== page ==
The Canadian Council for Refugees, Amnesty International and The Canadian Council of Churches responded with disappointment to the Federal Court of Appeal’s decision overturning the lower court’s ruling that the Canada-US Safe Third Country Agreement (STCA) is unconstitutional.
Although it allowed the government’s appeal, the Court pointed to potential shortcomings in the review process for the Safe Third Country Agreement. The evidence is overwhelming that the US is unsafe for many refugees – yet Canada’s review process has not led the government to revoke its designation of the US as a safe third country. We call on the government to recognize that the US is not safe and suspend the Agreement.
As was the case in the first legal challenge of the Safe Third Country Agreement, the Federal Court of Appeal overturned the Federal Court’s finding that the Agreement was unconstitutional on the basis of how the arguments were framed. The Court suggests an alternative way the case could have been presented – by attacking the review process for the Safe Third Country Agreement. However, this approach would be impractical, given that the government asserts a right to confidentiality of the evidence about the reviews it conducts.
The organizations are particularly disappointed that the Court does not engage with the substantial evidence before it that people sent back to the US under the Safe Third Country Agreement suffer serious rights violations in detention in the US. Shockingly, the Court even suggests that because refugees are already suffering psychologically, the impact of suffering caused by detention may not need to be considered when determining whether their treatment is “cruel and unusual”.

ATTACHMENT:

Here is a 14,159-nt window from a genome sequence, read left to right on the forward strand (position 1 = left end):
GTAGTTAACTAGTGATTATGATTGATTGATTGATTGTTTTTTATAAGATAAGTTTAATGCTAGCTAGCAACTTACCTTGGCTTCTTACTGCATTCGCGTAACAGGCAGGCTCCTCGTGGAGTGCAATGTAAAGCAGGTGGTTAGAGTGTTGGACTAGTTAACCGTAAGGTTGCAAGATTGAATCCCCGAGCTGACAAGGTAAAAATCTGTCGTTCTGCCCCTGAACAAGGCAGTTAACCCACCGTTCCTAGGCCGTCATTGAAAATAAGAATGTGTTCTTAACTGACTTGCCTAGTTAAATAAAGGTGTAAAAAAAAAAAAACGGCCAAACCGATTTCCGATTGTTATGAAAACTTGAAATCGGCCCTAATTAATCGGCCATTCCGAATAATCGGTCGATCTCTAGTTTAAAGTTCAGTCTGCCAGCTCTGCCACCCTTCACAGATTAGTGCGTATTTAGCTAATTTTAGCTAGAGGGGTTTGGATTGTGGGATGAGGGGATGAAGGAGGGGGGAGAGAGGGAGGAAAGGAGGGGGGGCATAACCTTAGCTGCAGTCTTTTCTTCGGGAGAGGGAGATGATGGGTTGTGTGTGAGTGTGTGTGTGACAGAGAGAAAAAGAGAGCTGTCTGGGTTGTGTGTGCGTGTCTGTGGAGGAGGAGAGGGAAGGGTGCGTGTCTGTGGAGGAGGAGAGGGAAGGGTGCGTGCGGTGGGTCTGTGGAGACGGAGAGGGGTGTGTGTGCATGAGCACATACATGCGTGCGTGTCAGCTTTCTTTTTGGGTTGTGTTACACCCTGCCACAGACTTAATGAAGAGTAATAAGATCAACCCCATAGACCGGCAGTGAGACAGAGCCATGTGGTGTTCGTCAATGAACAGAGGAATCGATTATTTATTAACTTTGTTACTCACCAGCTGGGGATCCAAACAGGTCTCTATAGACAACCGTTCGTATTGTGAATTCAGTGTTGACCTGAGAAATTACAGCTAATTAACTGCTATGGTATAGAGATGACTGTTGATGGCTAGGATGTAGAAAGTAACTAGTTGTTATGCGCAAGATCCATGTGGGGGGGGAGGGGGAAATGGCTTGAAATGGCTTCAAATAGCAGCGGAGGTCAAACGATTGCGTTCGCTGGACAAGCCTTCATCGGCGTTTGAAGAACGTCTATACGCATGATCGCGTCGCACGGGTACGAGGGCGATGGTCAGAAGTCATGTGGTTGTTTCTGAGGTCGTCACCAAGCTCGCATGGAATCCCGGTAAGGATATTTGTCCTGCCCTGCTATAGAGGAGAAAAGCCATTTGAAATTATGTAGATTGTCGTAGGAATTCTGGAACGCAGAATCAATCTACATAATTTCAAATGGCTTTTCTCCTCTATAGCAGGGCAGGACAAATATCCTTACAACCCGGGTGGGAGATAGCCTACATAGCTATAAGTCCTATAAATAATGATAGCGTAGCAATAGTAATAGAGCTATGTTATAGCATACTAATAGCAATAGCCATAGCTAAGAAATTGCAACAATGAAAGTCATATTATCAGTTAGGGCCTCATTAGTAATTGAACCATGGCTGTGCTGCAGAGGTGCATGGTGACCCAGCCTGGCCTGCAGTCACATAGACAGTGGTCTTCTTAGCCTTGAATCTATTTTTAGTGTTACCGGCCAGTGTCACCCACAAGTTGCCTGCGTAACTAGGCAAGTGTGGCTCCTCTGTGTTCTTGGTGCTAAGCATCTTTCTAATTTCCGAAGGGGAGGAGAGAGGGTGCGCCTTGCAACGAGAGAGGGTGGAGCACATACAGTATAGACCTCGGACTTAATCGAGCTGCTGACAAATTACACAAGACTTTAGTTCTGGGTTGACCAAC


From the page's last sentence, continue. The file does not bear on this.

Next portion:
Neither the Federal Court nor the Federal Court of Appeal addressed the evidence that the Safe Third Country Agreement has particularly negative consequences for women because the US does not properly protect people fleeing gender-based persecution.
Under the Safe Third Country Agreement, most refugee claimants who arrive at an official border post seeking protection in Canada are denied entry and turned back to the US. Because the agreement only applies at official border crossings, many refugees have been forced to cross the border in between ports of entry, sometimes in perilous conditions. Withdrawing from the Agreement would not only ensure that Canada meets its Charter and legal obligations, but would also allow people to present themselves in an orderly way at ports of entry, ending the need for irregular crossings.
Lucy Scholey, Media Relations, Amnesty International Canada (English branch), 613-853-2142, email@example.com
Andréa Viens, Communications Coordinator, Canadian Council for Refugees, firstname.lastname@example.org
Dr. Nicole Roccas, Communications Coordinator, The Canadian Council of Churches, 416-972-9494, email@example.com
For more information:
Testimony of STCA Refugee Claimants: amnesty.ca/blog/refugee-claimants-speak-testimonies-stca
Summary of the decision of the Federal Court of Appeal: https://www.fca-caf.gc.ca/fca-caf/pdf/A-204-20-Summary%20(ENG)%20FINAL.pdf
Decision of the Federal Court: decisions.fct-cf.gc.ca/fc-cf/decisions/en/item/482757/index.do